The celebrated reduction in murder rates nationally has concealed a “worrisome divergence,” said James Alan Fox, a criminal justice professor at Northeastern University who wrote the report, to be released Monday, with Marc L. Swatt. And there are signs, they said, that the racial gap will grow without countermeasures like restoring police officers in the streets and creating social programs for poor youths.
The main racial difference involves juveniles ages 14 to 17. In 2000, 539 white and 851 black juveniles committed murder, according to an analysis of federal data by the authors. In 2007, the number for whites, 547, had barely changed, while that for blacks was 1,142, up 34 percent.
The increase coincided with a rise in the number of murders involving guns, Dr. Fox said. The number of young blacks who were victims of murder also rose in this period.
Murder rates around the country are far below the record highs of the late 1980s and early 1990s, when a crack epidemic spawned violent turf battles.
“Regrettably, as the nation celebrated the successful fight against violent crime in the 1990s, we grew complacent and eased up on our crime-fighting efforts,” the authors said.
The report primarily blames cutbacks in federal support for community policing and juvenile crime prevention, reduced support for after-school and other social programs, and a weakening of gun laws. Cuts in these areas have been felt most deeply in poor, black urban areas, helping to explain the growing racial disparity in violent crime, Dr. Fox said.
The preceding is a story I found in the NY Times this morning. The report will be released later today.
I am concerned by this report on many levels. I am the mother of 4 sons who are half black and half white. I don't anticipate that any of them will become a murderer, but am alarmed at the statistics cited in this report. We should all be. We are failing our children. Kids need after school programs - those in the age range of 14-17 are at the highest risk for this black-on-black crime of murders committed by these youth. The sad thing about this study (and there is much to be sad about - please read the entire article if you have time - here is the link: http://www.nytimes.com/2008/12/29/us/29homicide.html?hp) is that our youths have been consistently ignored, and black families continue to experience a disproportionate breakdown in already fractured families. Indeed, our President Elect Obama's community outreach work on Chicago's south side was primarily with African American youths in that demographic who would have been on the path to nowhere without his programs and intervention. I was most proud of him when he called on absent African American fathers to become more involved in the lives of their children. Absent this, we as a society need to fill the void that is created when African American males become separated from their fathers, for incarceration, divorce, lack of marriage or any other reasons.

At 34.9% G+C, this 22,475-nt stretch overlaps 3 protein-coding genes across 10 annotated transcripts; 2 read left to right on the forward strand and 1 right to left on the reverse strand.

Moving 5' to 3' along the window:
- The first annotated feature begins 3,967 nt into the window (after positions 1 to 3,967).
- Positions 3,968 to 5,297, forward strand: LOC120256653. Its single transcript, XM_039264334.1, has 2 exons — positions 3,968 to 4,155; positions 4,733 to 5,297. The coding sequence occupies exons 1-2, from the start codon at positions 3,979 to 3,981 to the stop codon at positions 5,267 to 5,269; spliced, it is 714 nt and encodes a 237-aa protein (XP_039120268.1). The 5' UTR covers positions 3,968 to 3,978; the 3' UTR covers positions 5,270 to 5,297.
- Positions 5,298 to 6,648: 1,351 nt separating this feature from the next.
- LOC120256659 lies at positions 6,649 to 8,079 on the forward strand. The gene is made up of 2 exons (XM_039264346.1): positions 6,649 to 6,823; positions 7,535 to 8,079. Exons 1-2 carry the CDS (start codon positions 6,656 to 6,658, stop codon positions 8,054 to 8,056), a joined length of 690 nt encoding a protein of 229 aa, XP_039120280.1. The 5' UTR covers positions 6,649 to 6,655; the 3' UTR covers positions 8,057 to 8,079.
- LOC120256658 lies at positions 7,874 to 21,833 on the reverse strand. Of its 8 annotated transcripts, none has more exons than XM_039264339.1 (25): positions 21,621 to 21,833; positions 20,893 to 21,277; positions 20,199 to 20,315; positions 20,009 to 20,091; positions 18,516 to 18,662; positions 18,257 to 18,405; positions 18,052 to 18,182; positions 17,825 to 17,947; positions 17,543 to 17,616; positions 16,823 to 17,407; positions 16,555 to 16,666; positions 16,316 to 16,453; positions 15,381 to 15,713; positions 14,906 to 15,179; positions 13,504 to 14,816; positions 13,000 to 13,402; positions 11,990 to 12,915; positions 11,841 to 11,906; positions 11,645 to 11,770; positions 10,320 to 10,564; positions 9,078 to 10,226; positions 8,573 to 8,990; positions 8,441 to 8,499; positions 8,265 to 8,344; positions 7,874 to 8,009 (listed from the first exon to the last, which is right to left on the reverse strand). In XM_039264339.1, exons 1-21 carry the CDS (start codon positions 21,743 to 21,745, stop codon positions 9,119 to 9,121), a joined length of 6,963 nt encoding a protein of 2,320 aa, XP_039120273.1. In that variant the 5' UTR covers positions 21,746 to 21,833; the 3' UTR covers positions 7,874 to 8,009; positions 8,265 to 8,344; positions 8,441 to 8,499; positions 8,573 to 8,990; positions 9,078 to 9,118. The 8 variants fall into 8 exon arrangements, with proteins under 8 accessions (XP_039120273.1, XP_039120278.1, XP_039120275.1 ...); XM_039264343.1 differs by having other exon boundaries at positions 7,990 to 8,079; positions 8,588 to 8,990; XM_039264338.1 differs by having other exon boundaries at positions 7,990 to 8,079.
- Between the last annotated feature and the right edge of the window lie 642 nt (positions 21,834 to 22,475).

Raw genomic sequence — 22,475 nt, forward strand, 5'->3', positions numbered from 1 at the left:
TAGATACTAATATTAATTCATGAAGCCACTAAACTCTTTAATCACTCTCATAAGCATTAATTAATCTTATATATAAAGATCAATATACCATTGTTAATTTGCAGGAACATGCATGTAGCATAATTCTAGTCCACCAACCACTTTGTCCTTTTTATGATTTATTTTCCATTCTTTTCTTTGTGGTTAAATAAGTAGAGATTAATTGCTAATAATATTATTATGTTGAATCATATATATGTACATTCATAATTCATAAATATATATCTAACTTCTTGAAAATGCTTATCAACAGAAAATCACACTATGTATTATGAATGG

We need a comprehensive program to address the unique needs of our African American males. They are growing up without fathers - fathers who are absent, in prison or both. This cannot stand and were the statistics the same amongst the Caucasian community, I dare assert that we would be convening special sessions all over the country in caucases, congress, neighborhood meetings and the like. They need to see African American teachers en masse in school districts, and not just at the upper levels, they need a teacher a day to see a positive male role model. Where are they going to learn how to be a man if they are never around one? My children are fortunate in that they have had a father by birth and many surrogate fathers who have helped them along their way so that for the most part, they have avoided the pitfalls that might have tripped them up in their respective life's journeys.
It truly takes a village to raise a child, and if these children are not going to attend after school programs or Boys and Girls' Clubs, then employment training opportunities need to be afforded them so that they can get off the streets and become positive, contributing members of society.